Skip to Main Content
It looks like you're using Internet Explorer 11 or older. This website works best with modern browsers such as the latest versions of Chrome, Firefox, Safari, and Edge. If you continue with this browser, you may see unexpected results.

EESC 3750 - Geographic Information Systems: Types of Geospatial Data

EESC 3750; ANTH 3445: Introduction to GIS: Instructor: Rebecca Boger

Data Types: Overview

When working with geospatial data in a GIS, you need to understand the types of data you are using. The types of data will determine how to visualize and the types of analyzes that you can do. First, there are spatial and non-spatial data. Spatial, as the name implies, has a location associated with it.

There are two types of spatial data: discrete  and continuous. In general, discrete data are commonly represented in a vector data model, while continuous data are represented in a raster data model.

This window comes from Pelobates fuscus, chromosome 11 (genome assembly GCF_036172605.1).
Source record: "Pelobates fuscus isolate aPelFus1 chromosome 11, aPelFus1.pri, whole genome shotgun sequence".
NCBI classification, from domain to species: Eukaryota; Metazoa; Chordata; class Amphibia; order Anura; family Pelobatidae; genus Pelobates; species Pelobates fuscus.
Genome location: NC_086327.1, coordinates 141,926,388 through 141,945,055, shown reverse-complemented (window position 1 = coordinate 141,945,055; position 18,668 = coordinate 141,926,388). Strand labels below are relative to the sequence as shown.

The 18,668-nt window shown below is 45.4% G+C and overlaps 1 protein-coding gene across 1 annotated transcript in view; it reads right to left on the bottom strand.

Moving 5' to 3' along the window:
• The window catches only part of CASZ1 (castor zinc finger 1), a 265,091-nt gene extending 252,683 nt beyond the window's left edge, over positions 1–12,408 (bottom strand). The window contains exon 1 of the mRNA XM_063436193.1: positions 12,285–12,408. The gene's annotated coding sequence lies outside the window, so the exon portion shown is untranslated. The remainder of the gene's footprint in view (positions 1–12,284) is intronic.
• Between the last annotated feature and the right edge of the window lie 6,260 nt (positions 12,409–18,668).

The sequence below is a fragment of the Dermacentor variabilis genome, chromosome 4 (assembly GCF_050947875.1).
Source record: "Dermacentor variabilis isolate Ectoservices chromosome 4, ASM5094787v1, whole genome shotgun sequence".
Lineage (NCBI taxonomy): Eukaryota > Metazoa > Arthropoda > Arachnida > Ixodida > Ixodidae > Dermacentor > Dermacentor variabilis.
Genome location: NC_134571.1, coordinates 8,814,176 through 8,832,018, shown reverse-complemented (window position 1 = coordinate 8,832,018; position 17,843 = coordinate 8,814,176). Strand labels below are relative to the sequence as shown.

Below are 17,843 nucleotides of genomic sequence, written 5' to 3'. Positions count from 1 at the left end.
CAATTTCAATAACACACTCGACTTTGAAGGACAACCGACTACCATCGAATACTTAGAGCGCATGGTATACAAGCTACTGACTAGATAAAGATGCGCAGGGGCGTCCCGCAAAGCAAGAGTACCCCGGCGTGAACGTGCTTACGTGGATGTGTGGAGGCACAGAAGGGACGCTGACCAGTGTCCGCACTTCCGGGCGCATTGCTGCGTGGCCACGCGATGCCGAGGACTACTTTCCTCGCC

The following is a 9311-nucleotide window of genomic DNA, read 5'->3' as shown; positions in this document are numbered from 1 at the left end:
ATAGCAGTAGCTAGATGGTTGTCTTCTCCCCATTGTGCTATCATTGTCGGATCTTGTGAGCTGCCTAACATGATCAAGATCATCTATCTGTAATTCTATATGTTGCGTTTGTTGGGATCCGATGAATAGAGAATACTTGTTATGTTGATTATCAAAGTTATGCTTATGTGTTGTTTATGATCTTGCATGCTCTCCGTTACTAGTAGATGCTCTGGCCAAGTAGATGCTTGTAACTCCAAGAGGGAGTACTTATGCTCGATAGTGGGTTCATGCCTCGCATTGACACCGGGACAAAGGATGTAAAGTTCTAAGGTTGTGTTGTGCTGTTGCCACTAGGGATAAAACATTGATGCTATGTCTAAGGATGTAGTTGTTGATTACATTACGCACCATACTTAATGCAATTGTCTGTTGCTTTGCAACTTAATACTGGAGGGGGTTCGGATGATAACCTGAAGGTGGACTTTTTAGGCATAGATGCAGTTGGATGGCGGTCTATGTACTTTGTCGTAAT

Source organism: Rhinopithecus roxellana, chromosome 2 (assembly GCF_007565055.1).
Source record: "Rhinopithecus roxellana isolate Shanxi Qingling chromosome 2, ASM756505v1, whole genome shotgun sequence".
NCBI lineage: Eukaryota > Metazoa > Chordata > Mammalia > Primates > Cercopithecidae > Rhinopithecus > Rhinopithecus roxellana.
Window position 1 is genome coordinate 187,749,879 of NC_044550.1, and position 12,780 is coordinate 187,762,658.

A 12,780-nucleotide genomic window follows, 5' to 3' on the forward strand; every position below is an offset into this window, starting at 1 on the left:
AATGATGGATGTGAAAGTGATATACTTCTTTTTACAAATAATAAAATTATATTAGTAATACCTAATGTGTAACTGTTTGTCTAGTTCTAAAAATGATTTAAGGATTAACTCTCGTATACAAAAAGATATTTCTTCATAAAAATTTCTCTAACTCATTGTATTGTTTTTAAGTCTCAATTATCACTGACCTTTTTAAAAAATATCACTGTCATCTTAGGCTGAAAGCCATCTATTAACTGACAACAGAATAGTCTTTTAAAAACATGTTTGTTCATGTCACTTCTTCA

Attribute Data

Non-spatial data, often called attribute data, are the characteristics associated with the spatial data. These attributes can take one of the forms:

  • Nominal data: a unique identifier, like a SSN.
  • Ordinal data: a kind of data that refers to a ranked order. Ordinal data represents the rankings themselves, not the numbers associated with the rank
  • Interval data: a type of numerical data in which the difference between the numbers is significant but there is no non-arbitrary zero point associated with the data
  • ratio data: a type of numerical data in which the differences between the numbers is significant, but there is a fixed non-arbitrary zero point associated with the data.

Raster and Vector Models